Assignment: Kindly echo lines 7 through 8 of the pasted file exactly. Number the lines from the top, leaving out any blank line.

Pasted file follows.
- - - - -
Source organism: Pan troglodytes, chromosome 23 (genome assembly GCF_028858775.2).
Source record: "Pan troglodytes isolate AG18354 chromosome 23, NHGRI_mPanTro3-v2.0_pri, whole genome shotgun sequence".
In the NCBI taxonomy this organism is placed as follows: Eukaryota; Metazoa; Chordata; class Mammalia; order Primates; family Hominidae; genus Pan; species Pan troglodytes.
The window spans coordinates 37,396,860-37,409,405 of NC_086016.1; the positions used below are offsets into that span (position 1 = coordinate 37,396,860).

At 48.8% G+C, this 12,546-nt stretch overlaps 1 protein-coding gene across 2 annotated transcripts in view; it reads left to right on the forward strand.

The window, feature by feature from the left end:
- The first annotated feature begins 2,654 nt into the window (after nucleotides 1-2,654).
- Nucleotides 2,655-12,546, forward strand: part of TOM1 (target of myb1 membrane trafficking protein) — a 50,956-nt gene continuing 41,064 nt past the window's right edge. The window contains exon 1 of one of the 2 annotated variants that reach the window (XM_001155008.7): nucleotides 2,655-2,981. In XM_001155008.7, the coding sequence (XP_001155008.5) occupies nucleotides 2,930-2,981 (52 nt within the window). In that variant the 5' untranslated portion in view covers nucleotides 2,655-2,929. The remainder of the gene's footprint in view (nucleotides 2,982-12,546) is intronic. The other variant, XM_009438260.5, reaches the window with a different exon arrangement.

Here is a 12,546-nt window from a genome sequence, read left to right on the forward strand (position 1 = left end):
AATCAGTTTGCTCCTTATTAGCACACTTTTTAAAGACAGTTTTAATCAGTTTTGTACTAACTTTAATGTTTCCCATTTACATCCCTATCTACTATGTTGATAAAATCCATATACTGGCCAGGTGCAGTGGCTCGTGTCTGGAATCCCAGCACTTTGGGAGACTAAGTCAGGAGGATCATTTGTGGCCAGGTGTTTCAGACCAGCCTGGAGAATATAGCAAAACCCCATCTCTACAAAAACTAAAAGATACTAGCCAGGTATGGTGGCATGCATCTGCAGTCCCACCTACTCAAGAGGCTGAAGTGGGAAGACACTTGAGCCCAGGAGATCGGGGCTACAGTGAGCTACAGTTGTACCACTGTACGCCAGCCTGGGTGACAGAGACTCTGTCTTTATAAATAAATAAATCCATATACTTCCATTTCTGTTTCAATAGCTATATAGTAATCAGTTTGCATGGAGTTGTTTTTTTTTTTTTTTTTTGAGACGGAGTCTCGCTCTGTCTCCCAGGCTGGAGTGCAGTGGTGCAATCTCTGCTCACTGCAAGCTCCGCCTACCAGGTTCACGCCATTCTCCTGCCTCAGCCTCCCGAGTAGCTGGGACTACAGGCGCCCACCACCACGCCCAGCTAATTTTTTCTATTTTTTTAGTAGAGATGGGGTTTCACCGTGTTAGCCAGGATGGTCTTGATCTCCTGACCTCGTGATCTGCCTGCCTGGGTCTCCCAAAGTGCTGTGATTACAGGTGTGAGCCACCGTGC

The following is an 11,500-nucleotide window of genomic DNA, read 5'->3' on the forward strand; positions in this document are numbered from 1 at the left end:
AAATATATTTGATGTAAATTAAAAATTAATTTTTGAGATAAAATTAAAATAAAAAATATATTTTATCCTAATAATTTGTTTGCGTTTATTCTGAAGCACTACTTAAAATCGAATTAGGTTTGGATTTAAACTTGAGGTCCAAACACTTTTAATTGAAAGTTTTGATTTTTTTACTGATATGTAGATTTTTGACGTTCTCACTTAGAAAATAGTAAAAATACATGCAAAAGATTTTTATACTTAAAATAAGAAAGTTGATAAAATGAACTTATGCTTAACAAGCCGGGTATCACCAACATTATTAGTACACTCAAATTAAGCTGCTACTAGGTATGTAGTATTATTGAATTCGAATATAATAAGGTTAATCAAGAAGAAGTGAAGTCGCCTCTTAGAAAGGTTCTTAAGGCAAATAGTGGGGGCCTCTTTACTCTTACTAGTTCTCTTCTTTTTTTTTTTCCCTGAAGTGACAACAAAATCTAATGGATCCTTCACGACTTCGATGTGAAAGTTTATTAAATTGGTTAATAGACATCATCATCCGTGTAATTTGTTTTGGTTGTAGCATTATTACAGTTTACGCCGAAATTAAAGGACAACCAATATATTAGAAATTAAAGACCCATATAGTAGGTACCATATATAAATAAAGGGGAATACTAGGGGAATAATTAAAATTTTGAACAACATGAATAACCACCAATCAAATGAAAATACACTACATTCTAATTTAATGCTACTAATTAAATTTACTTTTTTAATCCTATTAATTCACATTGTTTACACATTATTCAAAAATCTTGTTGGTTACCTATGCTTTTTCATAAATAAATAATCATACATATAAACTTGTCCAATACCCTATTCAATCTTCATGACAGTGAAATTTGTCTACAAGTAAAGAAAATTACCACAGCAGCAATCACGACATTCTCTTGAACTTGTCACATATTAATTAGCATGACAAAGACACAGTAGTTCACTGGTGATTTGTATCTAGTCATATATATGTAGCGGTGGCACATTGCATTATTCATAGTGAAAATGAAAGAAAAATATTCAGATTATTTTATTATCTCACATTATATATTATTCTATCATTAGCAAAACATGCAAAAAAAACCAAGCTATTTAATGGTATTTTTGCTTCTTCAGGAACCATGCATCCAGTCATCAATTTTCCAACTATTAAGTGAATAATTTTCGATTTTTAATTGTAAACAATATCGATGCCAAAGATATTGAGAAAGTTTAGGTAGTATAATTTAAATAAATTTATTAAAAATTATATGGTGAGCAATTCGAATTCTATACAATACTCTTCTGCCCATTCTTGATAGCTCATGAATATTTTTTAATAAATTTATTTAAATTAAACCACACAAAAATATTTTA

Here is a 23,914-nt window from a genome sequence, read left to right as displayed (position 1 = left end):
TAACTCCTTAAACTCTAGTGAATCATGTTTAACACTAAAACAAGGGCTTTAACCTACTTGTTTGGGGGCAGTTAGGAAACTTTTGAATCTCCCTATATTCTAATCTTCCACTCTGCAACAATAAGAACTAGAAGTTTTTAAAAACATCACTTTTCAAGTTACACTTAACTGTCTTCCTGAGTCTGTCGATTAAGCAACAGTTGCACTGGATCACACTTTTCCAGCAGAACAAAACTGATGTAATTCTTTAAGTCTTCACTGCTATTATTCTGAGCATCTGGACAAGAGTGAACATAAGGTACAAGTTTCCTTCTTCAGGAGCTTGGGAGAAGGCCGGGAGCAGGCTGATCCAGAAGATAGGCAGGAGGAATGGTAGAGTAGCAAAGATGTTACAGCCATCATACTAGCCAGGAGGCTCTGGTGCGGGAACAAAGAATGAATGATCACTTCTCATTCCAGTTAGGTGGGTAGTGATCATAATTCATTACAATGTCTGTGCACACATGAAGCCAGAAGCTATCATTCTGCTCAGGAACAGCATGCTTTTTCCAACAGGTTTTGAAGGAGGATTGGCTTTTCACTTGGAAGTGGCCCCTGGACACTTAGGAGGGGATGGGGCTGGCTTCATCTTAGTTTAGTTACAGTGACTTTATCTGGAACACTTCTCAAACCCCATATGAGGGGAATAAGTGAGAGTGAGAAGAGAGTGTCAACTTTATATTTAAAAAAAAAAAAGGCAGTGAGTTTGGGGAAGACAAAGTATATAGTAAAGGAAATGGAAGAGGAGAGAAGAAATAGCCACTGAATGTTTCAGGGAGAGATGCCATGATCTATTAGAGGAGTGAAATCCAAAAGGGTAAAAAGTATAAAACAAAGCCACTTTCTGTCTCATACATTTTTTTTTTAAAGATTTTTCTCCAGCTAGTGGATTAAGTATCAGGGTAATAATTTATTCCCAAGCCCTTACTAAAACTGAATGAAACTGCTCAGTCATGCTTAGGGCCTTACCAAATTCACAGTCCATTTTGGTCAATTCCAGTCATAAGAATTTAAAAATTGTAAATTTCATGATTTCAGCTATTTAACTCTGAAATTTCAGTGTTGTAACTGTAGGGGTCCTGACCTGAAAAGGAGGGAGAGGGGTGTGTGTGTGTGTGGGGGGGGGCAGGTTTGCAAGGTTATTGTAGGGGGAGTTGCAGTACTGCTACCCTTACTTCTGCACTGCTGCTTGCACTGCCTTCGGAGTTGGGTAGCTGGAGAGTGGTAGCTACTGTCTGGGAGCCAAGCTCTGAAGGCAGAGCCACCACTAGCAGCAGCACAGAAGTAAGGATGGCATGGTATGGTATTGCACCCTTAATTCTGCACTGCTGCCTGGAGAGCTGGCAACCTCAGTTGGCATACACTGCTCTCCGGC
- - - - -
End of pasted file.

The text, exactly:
- The first annotated feature begins 2,654 nt into the window (after nucleotides 1-2,654).
- Nucleotides 2,655-12,546, forward strand: part of TOM1 (target of myb1 membrane trafficking protein) — a 50,956-nt gene continuing 41,064 nt past the window's right edge. The window contains exon 1 of one of the 2 annotated variants that reach the window (XM_001155008.7): nucleotides 2,655-2,981. In XM_001155008.7, the coding sequence (XP_001155008.5) occupies nucleotides 2,930-2,981 (52 nt within the window). In that variant the 5' untranslated portion in view covers nucleotides 2,655-2,929. The remainder of the gene's footprint in view (nucleotides 2,982-12,546) is intronic. The other variant, XM_009438260.5, reaches the window with a different exon arrangement.